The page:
Plants often forming large clumps, rhizomes, if present,
with internodes shorter than 2 cm. Culms 1-3 m, often glaucous. Sheaths
glabrous or pilose; ligules 0.4-2.5 mm; blades 5-50 cm long,
(2)5-10 mm wide, usually pilose adaxially, at least near the collar. Inflorescence
units usually only terminal; peduncles with 2-6(10) rames; rames
5-11 cm, exserted at maturity, usually purplish, sometimes yellowish; internodes
sparsely to densely pubescent, hairs 2.2-4.2 mm, usually white, rarely
Sessile spikelets 5-11 mm, scabrous; awns 8-25
mm; anthers 3, 2.5-4.5 mm. Pedicellate spikelets 3.5-12
mm, usually well-developed and staminate. 2n = 20, 40, 60 (usually),
70, 80, 90.
Andropogon gerardii grows in prairies, meadows, and generally dry soils.
It is a widespread species, extending from southern Canada to Mexico, and was
once dominant over much of its range. It is frequently planted for erosion control,
restoration, or as an ornamental; the records from Washington and central Montana
reflect such plantings. It hybridizes with A.
hallii, the two sometimes being treated as conspecific subspecies.
Perennial herb forming large clumps, sometimes bearing rhizomes with internodes to 2 cm long 1 - 3.1 m tall Leaves: with hairless or soft-haired sheaths and 0.4 - 2.5 mm long, membranous ligules. The blades are 5 - 50 cm long, 2 - 10 mm wide, linear, and usually soft-haired on the upper surface (especially near the collar). Inflorescence: terminal, usually purplish but occasionally yellowish, with two to ten spikes 5 - 11 cm long, the internodes usually having white hairs 2.2 - 4.2 mm long. Fruit: a caryopsis. Culm: erect, highly branched above, 1 - 3 m long, usually covered with a whitish waxy coating (glaucous). Spikelets: either stalkless or stalked. The stalkless spikelets are bisexual, 5 - 11 mm long, and rough, and the stalked spikelets are male, 3.5 - 12 mm long, and well-developed. Glumes: minutely rough, often lined with hairs along the margins. The lower glume is thinly leather-like and has two longitudinal ridges that are usually winged. Florets: of the stalkless spikelets have a lemma with an awn 8 - 25 mm long and three anthers 2.5 - 4.5 mm long.
Similar species: Andropogon virginicus is easily distinguished because its inflorescences are shorter than 5 cm, the stalked spikelets are absent or rudimentary, and the florets usually only have one anther. Andropogon hallii differs by having awns (if present) to 11 mm long, ligules 0.9 - 4.5 mm long, and rhizomes with internodes longer than 2 cm.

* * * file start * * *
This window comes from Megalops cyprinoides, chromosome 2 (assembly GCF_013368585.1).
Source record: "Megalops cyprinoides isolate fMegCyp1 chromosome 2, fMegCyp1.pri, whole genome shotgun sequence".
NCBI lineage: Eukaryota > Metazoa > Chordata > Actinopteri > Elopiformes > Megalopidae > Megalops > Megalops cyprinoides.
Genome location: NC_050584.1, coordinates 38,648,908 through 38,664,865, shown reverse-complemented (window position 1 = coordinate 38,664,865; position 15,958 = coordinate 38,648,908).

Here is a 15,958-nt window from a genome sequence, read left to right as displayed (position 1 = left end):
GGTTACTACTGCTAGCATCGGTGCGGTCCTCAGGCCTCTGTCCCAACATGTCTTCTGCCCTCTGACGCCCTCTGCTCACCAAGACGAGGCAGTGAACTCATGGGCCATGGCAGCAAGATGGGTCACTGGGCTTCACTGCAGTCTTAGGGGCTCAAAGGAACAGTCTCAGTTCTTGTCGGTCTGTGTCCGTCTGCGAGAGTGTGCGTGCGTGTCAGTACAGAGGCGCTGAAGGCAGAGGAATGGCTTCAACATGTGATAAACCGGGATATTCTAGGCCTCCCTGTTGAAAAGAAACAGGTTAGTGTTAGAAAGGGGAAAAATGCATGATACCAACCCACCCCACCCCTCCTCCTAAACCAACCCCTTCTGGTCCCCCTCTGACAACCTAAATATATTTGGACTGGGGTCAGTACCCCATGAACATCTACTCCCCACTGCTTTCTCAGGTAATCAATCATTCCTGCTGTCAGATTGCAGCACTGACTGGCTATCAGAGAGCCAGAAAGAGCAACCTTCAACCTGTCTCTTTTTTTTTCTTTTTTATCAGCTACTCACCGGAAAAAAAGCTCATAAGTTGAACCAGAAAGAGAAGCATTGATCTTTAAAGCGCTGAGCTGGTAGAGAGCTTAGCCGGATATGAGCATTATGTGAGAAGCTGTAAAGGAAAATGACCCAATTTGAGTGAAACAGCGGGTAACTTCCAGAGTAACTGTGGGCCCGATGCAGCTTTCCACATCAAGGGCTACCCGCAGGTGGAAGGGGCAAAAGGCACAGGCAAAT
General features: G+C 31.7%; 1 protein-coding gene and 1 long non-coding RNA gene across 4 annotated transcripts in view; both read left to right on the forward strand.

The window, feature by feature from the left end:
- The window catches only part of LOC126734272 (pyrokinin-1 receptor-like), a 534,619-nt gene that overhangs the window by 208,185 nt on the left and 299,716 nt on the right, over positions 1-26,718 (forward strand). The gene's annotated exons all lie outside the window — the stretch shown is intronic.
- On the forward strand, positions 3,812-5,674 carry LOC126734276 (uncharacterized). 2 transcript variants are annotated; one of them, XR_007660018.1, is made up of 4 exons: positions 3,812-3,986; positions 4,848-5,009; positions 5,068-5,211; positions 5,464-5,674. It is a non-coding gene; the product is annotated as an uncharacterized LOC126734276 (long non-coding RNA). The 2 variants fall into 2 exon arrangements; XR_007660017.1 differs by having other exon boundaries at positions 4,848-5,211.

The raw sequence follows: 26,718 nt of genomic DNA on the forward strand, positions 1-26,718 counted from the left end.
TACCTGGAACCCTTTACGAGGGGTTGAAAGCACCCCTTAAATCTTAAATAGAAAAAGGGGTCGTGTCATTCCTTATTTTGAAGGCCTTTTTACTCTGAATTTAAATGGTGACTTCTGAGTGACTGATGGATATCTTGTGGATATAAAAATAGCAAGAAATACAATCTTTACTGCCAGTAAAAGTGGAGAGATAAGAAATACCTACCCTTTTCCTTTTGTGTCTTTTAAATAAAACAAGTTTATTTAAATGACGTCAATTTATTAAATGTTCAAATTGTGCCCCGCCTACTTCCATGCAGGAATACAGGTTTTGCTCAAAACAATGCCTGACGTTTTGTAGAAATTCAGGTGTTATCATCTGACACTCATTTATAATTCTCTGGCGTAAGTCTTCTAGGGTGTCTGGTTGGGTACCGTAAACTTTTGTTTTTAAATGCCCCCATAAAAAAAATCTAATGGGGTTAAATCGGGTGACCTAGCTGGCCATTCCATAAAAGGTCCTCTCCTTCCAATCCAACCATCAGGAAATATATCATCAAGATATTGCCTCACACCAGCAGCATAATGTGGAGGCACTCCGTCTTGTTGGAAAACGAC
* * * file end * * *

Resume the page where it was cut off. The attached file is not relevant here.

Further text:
Flowering: early July to late September
Habitat and ecology: This species is common in moist and dry prairies and is often found along railroad tracks. It is usually the only surviving prairie species after a habitat has been destroyed.
Occurence in the Chicago region: native
Etymology: Andropogon comes from the Greek words aner, meaning man, and pogon, meaning beard. Gerardii is named after French botanist Louis Gerard (1733 - 1819).
Author: The Morton Arboretum
FNA 2007, Field Guide to Forest & Mtn Plants of N AZ 2009
Common Name: big bluestem Duration: Perennial Nativity: Native Lifeform: Graminoid General: Native perennial bunchgrass 0.5-3 meters tall with seedheads forming usually 3 spike-like racemes, a stem base that turns purple when it matures, occasionally rhizomatous. Vegetative: Often forms large clumps; rhizomes, when present, have internodes shorter than 2 cm long; stems often glaucous with slightly swollen, dark-colored nodes; ligules 1-2 mm; leaves are flat or sometimes folded, 5-50 cm long, 5-10 mm wide, usually with long ha Inflorescence: Inflorescence forms 2-6 (usually 3) branches 5-10 cm long, usually purplish but can be yellowish; internodes sparsely to densely pubescent with whitish hairs 2-4 mm long; spikelets in pairs, are 4-12 mm long, one is sessile and scabrous and the other is stalked and covered with fine hairs, both are gray-green to purplish with yellow to red anthers; awns 8-25 mm long. Ecology: Found in dry and sandy soils in prairies, plains, mesas, juniper woodlands, and ponderosa forests at 1200-2100 m (4000-7000 ft) in elevation, flowers July-September. Distribution: Found in all states east of Nevada and Idaho. Ethnobotany: Used for erosion control, habitiat restoration, and as an ornamental; is used for forage for livestock Etymology: Andropogon comes from the Greek andros, meaning man, and from pogon, meaning beard; in reference to the spikelets' hairs, resembling a man's beard. Synonyms: Andropogon chrysocomus, A. furcatus, A. gerardii var. chrysocomus, A. provincialis Editor: Lkearsley2012